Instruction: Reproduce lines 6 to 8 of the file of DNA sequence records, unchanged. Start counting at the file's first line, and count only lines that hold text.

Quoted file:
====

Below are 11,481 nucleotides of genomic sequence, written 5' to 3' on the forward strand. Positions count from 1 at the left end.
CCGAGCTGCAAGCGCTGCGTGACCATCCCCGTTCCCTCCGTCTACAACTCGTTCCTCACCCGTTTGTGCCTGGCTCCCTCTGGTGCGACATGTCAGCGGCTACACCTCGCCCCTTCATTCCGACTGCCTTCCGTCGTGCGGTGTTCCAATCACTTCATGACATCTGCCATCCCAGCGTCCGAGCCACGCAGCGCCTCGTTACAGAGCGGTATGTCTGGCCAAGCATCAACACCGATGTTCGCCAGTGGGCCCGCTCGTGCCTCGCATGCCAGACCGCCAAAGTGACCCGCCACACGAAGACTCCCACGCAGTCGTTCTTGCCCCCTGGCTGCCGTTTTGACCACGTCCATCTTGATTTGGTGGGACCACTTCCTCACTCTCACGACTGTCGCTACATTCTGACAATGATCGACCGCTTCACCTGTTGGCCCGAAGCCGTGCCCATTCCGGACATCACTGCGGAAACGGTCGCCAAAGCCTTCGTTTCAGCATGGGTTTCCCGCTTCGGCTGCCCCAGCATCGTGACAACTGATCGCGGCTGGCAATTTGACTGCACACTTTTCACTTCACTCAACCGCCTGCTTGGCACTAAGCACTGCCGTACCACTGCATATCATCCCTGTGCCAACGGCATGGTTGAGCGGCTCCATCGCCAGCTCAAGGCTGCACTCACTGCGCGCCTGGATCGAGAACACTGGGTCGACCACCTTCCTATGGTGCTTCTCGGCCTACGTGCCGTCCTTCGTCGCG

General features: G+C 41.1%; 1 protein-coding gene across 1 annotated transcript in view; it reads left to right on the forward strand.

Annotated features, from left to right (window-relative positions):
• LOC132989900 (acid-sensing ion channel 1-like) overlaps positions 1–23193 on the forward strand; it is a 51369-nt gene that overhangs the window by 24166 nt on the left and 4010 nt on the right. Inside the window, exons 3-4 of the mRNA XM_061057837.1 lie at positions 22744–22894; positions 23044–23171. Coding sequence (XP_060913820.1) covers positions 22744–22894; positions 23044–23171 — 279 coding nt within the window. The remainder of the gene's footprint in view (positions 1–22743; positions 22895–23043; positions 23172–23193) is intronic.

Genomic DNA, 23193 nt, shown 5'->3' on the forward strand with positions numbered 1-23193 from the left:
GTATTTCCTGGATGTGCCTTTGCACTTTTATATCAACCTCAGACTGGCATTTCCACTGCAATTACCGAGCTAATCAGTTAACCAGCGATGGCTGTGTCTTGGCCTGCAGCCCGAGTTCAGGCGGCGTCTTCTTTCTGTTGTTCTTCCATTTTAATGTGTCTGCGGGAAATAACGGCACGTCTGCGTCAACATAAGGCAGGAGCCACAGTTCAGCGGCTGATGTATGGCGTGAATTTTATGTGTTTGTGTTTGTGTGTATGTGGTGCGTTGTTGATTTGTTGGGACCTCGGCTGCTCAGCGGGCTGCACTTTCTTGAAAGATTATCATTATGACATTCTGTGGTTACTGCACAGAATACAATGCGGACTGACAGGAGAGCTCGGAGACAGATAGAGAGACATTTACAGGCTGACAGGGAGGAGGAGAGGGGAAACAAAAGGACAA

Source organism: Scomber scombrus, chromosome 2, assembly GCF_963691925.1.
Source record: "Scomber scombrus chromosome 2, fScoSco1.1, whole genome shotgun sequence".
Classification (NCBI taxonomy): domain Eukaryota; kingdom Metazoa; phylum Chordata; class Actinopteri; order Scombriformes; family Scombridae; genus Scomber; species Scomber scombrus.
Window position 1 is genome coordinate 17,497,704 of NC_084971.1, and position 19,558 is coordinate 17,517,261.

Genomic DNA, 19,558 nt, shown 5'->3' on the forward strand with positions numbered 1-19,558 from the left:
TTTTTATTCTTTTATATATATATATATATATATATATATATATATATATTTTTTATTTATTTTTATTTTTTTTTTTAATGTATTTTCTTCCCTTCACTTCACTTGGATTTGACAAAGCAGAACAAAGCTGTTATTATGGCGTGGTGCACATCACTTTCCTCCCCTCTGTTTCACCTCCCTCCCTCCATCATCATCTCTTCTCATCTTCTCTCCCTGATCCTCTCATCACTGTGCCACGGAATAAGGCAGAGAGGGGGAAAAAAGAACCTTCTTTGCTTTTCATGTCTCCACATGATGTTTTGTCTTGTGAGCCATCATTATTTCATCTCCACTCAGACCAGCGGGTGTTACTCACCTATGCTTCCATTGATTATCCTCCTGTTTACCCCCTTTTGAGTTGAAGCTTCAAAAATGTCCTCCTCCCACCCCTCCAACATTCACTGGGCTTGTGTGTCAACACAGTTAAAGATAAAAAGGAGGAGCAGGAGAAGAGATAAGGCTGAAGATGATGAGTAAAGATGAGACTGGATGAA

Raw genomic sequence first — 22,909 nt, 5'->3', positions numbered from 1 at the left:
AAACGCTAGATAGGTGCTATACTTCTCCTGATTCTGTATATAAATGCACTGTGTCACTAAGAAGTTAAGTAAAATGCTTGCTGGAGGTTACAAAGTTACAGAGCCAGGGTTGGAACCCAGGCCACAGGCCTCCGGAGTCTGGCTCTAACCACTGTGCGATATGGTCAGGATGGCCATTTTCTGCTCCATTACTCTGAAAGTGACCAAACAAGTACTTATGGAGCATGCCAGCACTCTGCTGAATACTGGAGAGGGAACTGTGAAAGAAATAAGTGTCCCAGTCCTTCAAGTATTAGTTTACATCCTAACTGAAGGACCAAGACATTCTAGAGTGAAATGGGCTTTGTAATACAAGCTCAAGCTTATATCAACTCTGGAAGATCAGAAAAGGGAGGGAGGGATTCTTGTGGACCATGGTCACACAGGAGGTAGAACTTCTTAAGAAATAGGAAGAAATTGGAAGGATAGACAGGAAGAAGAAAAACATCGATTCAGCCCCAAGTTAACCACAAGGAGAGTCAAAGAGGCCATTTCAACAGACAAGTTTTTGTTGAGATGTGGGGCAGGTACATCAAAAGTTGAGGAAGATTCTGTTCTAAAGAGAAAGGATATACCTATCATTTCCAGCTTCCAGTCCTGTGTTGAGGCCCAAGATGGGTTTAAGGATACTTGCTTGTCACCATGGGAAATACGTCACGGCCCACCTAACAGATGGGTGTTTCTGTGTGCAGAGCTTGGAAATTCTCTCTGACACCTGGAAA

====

Genomic DNA, 23193 nt, shown 5'->3' on the forward strand with positions numbered 1-23193 from the left:
GTATTTCCTGGATGTGCCTTTGCACTTTTATATCAACCTCAGACTGGCATTTCCACTGCAATTACCGAGCTAATCAGTTAACCAGCGATGGCTGTGTCTTGGCCTGCAGCCCGAGTTCAGGCGGCGTCTTCTTTCTGTTGTTCTTCCATTTTAATGTGTCTGCGGGAAATAACGGCACGTCTGCGTCAACATAAGGCAGGAGCCACAGTTCAGCGGCTGATGTATGGCGTGAATTTTATGTGTTTGTGTTTGTGTGTATGTGGTGCGTTGTTGATTTGTTGGGACCTCGGCTGCTCAGCGGGCTGCACTTTCTTGAAAGATTATCATTATGACATTCTGTGGTTACTGCACAGAATACAATGCGGACTGACAGGAGAGCTCGGAGACAGATAGAGAGACATTTACAGGCTGACAGGGAGGAGGAGAGGGGAAACAAAAGGACAA

Source organism: Scomber scombrus, chromosome 2, assembly GCF_963691925.1.